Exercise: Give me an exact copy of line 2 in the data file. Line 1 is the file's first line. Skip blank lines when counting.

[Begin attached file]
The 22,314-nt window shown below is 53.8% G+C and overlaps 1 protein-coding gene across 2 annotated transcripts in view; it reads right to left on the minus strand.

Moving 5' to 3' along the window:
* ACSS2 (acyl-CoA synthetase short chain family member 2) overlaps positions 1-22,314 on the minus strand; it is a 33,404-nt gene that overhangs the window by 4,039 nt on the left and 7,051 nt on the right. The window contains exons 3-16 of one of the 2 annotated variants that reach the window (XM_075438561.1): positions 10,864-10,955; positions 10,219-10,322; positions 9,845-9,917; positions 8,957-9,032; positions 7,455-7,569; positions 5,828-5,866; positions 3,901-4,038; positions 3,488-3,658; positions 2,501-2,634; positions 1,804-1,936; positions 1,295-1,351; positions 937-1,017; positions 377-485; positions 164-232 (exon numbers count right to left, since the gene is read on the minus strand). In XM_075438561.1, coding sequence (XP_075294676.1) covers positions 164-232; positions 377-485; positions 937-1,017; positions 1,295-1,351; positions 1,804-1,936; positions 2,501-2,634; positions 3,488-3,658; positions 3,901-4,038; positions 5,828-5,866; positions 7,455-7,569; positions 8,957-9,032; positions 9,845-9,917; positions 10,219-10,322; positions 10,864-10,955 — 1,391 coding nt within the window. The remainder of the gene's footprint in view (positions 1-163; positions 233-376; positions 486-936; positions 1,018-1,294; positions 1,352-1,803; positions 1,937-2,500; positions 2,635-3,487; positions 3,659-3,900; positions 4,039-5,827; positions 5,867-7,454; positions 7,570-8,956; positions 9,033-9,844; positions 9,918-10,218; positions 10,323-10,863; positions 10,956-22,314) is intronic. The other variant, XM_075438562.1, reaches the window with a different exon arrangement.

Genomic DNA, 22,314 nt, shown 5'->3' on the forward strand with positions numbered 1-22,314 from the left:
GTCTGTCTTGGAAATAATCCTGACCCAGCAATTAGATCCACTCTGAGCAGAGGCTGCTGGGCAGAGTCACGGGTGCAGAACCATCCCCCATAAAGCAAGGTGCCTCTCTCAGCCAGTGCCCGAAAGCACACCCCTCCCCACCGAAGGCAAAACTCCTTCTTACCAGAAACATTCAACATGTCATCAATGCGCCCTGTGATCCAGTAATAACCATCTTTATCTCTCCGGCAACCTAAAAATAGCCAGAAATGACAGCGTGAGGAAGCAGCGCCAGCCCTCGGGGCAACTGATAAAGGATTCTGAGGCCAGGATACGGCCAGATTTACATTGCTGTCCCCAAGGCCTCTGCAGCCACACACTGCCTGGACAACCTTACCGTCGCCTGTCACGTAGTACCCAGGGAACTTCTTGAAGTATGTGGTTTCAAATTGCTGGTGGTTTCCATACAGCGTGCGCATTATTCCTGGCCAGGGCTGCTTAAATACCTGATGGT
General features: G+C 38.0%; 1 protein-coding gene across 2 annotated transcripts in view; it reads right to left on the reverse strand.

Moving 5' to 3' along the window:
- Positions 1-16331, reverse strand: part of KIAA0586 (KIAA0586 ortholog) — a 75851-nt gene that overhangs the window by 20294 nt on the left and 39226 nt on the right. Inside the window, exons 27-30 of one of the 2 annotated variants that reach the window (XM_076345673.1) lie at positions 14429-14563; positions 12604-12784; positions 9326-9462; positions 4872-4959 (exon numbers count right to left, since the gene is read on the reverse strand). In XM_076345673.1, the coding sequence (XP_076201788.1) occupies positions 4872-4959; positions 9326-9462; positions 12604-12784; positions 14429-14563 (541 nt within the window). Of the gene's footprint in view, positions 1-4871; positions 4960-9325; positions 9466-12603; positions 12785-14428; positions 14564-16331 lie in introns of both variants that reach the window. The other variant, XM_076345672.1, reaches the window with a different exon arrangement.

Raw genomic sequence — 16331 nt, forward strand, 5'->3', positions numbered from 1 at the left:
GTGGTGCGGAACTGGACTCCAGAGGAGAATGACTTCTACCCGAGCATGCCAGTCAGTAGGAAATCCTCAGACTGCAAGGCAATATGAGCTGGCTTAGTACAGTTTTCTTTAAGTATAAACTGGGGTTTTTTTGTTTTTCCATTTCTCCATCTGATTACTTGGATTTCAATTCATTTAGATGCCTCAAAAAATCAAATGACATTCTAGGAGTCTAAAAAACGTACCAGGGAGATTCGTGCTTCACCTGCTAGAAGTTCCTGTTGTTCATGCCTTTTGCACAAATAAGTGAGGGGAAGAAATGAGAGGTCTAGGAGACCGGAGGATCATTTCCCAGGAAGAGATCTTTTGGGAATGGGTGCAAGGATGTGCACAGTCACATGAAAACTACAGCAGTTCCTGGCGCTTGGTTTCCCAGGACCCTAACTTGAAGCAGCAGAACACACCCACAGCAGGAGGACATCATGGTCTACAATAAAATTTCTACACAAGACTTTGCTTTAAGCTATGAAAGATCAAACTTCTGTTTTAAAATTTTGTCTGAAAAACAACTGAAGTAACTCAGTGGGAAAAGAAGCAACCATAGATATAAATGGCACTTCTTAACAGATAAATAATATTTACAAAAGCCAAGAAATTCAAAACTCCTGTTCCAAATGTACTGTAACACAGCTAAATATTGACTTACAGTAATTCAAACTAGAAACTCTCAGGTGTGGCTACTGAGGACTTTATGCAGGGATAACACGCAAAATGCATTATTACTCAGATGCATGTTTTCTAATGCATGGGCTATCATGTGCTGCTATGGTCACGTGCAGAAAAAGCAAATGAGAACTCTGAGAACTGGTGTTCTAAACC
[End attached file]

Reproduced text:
Moving 5' to 3' along the window: